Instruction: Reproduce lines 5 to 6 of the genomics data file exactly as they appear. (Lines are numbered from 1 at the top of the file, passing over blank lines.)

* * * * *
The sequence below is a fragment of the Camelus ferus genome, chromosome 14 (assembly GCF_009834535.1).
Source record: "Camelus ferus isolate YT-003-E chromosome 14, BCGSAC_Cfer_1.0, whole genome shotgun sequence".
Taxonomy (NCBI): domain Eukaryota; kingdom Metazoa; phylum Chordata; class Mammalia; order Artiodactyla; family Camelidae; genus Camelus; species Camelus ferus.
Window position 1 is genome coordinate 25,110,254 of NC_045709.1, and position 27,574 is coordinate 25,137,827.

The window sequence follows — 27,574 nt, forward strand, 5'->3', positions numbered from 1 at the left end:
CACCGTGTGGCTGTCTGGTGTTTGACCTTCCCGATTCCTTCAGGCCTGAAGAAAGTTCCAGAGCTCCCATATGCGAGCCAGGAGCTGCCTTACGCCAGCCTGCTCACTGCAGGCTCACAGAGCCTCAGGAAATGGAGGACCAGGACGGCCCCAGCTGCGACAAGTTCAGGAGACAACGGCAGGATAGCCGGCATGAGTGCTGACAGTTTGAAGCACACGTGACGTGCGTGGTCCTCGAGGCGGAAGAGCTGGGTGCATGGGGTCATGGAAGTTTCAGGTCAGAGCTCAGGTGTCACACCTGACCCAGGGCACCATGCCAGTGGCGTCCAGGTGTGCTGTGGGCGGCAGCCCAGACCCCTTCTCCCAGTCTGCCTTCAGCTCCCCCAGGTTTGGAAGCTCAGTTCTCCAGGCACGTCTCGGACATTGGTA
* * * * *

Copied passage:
The window sequence follows — 27,574 nt, forward strand, 5'->3', positions numbered from 1 at the left end:
CACCGTGTGGCTGTCTGGTGTTTGACCTTCCCGATTCCTTCAGGCCTGAAGAAAGTTCCAGAGCTCCCATATGCGAGCCAGGAGCTGCCTTACGCCAGCCTGCTCACTGCAGGCTCACAGAGCCTCAGGAAATGGAGGACCAGGACGGCCCCAGCTGCGACAAGTTCAGGAGACAACGGCAGGATAGCCGGCATGAGTGCTGACAGTTTGAAGCACACGTGACGTGCGTGGTCCTCGAGGCGGAAGAGCTGGGTGCATGGGGTCATGGAAGTTTCAGGTCAGAGCTCAGGTGTCACACCTGACCCAGGGCACCATGCCAGTGGCGTCCAGGTGTGCTGTGGGCGGCAGCCCAGACCCCTTCTCCCAGTCTGCCTTCAGCTCCCCCAGGTTTGGAAGCTCAGTTCTCCAGGCACGTCTCGGACATTGGTA